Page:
Horseman, Pass By – An Introduction to Fantasy For Good by Trent Zelazny

The following is taken from Fantasy For Good: A Charitable Anthology, edited by Richard Salter and me. All proceeds from the sale of the anthology go to the Colon Cancer Alliance. Colon cancer is a silent killer that disproportionately affects writers (and others who sit for a living). Many people aren’t aware that Roger Zelazny passed after a long battle with colon cancer and the disease has recently claimed another contributor to this anthology, Jay Lake. Paul Pederson (who donated the cover) has a brother-in-law who is fighting it; and the wife of Richard Salter, my co-editor, was diagnosed with it as we were putting the anthology together. Please consider supporting the fight against colon cancer by buying a copy at the link below.

Click here to buy Fantasy For Good

Horseman, Pass By
An Introduction by Trent Zelazny

I lost my father when I was 18. Kidney failure associated with cancer. Colorectal cancer. Colon cancer. He was only 58 when he died. I’d known he was sick for quite some time, but he’d asked his kids to keep it quiet, not wanting the SF&F community to know about it. Also, he was foolishly certain that he would beat it.

He didn’t. I wish to God that he had, but no dice. I honestly believe that a part him truly thought he was immortal. He often wrote about immortals, but he was not immortal himself. He was a human being, just like the rest of us.

For years after, I thought about something a lot, and I still think about it from time to time. What if he hadn’t insisted on keeping his illness a secret? This, of course, was in the early and mid-nineties, before the Internet was in virtually every home on the planet. But news could still get around in those days. I remember, at the hospital, a few hours before he died, a close family friend and member of the community, heartbroken and pissed off that they didn’t know a thing about it. “You should have told us,” she said.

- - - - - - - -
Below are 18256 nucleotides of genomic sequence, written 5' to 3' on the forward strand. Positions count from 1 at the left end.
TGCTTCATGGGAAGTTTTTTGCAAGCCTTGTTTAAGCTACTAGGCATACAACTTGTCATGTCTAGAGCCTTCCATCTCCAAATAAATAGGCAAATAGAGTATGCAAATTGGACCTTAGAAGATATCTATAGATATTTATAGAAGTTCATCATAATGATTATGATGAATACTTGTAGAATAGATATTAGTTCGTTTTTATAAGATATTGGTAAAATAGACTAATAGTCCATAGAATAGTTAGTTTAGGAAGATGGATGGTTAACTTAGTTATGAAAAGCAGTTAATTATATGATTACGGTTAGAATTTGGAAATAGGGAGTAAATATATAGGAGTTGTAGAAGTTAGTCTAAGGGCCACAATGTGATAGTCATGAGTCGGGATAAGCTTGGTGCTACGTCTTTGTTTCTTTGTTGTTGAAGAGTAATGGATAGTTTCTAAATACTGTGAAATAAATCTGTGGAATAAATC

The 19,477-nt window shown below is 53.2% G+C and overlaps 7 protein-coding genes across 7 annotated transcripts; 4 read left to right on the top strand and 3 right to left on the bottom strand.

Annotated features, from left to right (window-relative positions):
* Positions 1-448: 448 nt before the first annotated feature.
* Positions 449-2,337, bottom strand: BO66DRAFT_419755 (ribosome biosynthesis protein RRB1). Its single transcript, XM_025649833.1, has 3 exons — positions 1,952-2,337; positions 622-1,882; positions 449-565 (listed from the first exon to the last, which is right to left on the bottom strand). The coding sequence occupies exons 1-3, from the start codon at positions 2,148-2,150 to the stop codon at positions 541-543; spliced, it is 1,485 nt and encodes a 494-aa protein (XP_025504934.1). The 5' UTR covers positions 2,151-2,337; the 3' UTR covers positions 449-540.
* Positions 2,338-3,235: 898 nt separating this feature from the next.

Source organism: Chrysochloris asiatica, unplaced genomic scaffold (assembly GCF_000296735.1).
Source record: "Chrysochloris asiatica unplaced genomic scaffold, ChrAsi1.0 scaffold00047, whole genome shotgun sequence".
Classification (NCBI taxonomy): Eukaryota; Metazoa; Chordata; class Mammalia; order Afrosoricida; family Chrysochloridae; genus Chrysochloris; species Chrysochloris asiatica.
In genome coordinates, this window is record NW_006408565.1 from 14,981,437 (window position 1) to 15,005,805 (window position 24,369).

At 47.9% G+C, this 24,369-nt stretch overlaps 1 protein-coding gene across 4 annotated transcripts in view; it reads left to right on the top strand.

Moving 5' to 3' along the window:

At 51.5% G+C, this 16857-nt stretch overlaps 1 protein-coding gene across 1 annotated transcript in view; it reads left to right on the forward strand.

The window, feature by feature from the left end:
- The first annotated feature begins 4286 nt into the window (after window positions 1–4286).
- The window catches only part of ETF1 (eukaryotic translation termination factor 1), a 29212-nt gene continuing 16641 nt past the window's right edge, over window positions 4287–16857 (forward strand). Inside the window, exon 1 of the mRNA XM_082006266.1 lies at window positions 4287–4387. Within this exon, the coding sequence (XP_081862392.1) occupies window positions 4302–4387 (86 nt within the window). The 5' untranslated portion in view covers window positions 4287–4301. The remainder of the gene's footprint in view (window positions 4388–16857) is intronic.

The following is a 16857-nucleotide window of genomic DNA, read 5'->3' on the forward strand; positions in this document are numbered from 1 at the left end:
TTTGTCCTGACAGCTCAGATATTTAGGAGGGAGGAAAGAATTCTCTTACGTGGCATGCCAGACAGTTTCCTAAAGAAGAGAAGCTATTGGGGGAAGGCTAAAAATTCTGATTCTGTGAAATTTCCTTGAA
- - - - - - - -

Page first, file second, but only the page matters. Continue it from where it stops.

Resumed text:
And so I’d ask myself, why didn’t they know about it? Because they should have known about it. A lot of people should have known about it, because if people had indeed known about it, more could have been done. That, however, is the only result I can promise would have been different.

More could have, and would have, been done. This is not to say he didn’t have good care. He had probably the best available. But I’m not talking about medical care here, or the few who did know, who busted their asses, going through their own utter hell to help him.

It had to be a secret, and so three Zelazny children wandered around, harboring this painful secret, instructed not to talk about it, which we didn’t, or we did very little, and only in the strictest confidence. I don’t recall a single conversation with my brother or my sister about it. It could have been a time for much needed family bonding, but instead it caused us all to sort of drift apart, each trapped in a personal daze with a hefty dose of denial.

It was inadvertent ignorance on my father’s part, and—while unintentional—it was cruel. Cruel in that we had to walk around and pretend everything was hunky-dory, while inside, just like my father, we were being eaten alive.